Enrica--Enrica was still within the chapel. The marchesa heard the
murmur of voices coming through the corridor. No, though she worshiped
him, Enrica would never lend herself to tempt Nobili with the bait of
her beauty--no, even though she was his wife. It would be useless to
ask her. "Keep him--how?" the marchesa asked herself with feverish
impatience. Every moment was precious. She heard footsteps. They must
be leaving the chapel. Nobili, perhaps, was going. No. The door to the
garden, by which Nobili had entered the chapel, was now locked. Adamo
had given her the key. She must therefore see them when they passed
out through the sala. At this moment the howling of the dogs was
audible. They were chained up in the cave under the tower. Poor
beasts, they had been forgotten in the hurry of the day. The dogs
were hungry; were yelping for their food. Through the open door the
marchesa saw Adamo pass--a sudden thought struck her.


"Padrona." And Adamo's bullet-head and broad shoulders fill up the

"Where is Count Nobili?"

"Along with the lawyer from Lucca."

"He is safe, then, for the present," the marchesa told herself.

Adamo could not speak for staring at his mistress as she stood
opposite to him full in the light. He had never seen such a look upon
her face all the years he had served her.

She almost smiled at him.

"Adamo," the marchesa addresses him eagerly, "come here. How many
years have you lived with me?"

Adamo grins and shows two rows of white teeth.

"Thirty years, padrona--I came when I was a little lad."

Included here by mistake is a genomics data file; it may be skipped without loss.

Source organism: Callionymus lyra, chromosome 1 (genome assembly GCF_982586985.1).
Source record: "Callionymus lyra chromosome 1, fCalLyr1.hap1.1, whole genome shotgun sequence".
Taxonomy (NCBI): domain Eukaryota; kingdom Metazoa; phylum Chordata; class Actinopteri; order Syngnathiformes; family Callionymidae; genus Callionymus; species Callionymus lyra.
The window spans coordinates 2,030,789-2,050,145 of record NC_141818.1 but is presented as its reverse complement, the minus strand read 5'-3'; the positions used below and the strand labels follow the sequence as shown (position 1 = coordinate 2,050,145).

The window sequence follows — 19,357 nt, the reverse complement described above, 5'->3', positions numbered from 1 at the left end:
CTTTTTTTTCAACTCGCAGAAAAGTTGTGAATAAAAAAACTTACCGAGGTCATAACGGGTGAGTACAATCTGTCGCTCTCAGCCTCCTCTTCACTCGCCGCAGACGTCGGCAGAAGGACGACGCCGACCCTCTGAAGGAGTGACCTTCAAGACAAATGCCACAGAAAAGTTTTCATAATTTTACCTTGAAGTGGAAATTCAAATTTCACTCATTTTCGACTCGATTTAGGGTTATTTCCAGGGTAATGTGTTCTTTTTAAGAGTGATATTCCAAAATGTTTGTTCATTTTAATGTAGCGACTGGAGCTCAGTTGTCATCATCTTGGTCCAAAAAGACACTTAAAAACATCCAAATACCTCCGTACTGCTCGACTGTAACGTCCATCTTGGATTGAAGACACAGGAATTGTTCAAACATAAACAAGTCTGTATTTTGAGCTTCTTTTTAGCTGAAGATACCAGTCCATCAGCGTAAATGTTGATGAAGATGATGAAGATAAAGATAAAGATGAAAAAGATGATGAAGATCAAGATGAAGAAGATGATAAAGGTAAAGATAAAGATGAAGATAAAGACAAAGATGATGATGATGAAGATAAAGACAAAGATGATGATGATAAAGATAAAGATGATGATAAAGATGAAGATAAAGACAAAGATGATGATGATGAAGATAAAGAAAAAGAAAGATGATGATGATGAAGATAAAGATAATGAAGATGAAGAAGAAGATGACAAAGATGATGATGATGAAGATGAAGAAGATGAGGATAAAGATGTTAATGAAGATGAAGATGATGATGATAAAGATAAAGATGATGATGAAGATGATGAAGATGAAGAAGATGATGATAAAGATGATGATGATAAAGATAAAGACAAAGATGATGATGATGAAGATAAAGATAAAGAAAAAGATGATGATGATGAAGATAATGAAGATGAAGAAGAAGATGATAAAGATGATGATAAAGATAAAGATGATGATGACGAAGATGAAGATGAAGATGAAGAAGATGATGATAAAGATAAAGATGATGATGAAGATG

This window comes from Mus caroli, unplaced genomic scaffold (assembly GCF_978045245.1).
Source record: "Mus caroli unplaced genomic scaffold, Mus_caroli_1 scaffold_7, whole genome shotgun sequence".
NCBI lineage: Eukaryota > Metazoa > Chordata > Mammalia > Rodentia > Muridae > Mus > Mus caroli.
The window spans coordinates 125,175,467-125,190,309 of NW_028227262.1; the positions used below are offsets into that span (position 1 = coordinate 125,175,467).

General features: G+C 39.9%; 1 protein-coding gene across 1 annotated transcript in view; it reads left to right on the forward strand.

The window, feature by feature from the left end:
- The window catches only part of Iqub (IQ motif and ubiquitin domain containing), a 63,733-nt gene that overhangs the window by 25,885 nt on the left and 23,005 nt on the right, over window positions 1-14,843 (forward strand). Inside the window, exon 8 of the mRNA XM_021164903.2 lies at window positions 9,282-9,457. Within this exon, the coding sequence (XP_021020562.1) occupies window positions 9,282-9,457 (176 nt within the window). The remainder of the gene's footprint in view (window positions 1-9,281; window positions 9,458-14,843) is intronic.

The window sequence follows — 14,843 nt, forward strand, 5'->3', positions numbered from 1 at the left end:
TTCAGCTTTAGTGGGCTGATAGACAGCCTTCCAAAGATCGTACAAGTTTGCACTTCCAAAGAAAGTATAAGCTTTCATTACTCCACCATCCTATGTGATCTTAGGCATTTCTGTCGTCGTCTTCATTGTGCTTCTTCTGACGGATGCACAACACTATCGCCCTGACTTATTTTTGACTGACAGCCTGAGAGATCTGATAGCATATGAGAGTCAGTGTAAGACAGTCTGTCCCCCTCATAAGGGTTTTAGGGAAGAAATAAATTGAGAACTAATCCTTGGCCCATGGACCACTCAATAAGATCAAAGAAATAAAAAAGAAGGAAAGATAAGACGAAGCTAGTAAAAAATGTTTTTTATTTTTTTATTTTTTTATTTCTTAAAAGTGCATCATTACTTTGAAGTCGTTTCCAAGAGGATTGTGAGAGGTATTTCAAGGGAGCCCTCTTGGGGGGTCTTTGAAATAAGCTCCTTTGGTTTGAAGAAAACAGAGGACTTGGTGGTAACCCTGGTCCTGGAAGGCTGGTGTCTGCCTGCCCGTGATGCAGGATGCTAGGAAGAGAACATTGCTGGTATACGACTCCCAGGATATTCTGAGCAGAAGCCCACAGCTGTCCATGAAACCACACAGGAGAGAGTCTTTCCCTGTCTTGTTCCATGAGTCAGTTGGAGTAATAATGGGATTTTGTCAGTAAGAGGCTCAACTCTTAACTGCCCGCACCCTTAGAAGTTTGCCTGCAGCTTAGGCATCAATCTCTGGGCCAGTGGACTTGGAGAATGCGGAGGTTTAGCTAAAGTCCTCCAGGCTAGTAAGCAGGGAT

"Have I treated you well, Adamo?"

As she asks this question, the marchesa moves close to him.

"Have I ever complained," is Adamo's answer, "that the marchesa asks

"You saved my life, Adamo, not long ago, from the fire." The eager
look is growing intenser. "I have never thanked you. Adamo--"

"Padrona"--he is more and more amazed at her--"she must be going to
die! Gesu mio! I wish she would swear at me," Adamo thought. "Padrona,
don't thank me--Domine Dio did it."

"Take these"--and the marchesa puts her hand into her pocket and draws
out some notes--"take these, these are better than thanks."

Adamo drew back much affronted. "Padrona, I don't want money."

"Yes, yes, take them--for Pipa and the boys"--and she thrusts the
notes into his big red hands.

"After all," thought Adamo to himself, "if the padrona is going to
die, I may as well have these notes as another."

"I would save your life any day, padrona," Adamo says aloud. "It is a

"Would you?" the marchesa fell into a muse.

Again the dogs howled. Adamo makes a motion to go to them.

"Were you going to feed the dogs when I called to you?" she asks.

"Padrona, yes. I was going to feed them."

"Are they very hungry?"

"Very--poverini! they have had nothing since this morning. Now it is
five o'clock."

"Don't feed them, Adamo, don't feed them." The marchesa is strangely
excited. She holds out her hand to detain him.

Adamo stares at her in mute consternation. "The padrona is certainly
going mad before she dies," he mutters, trying to get away.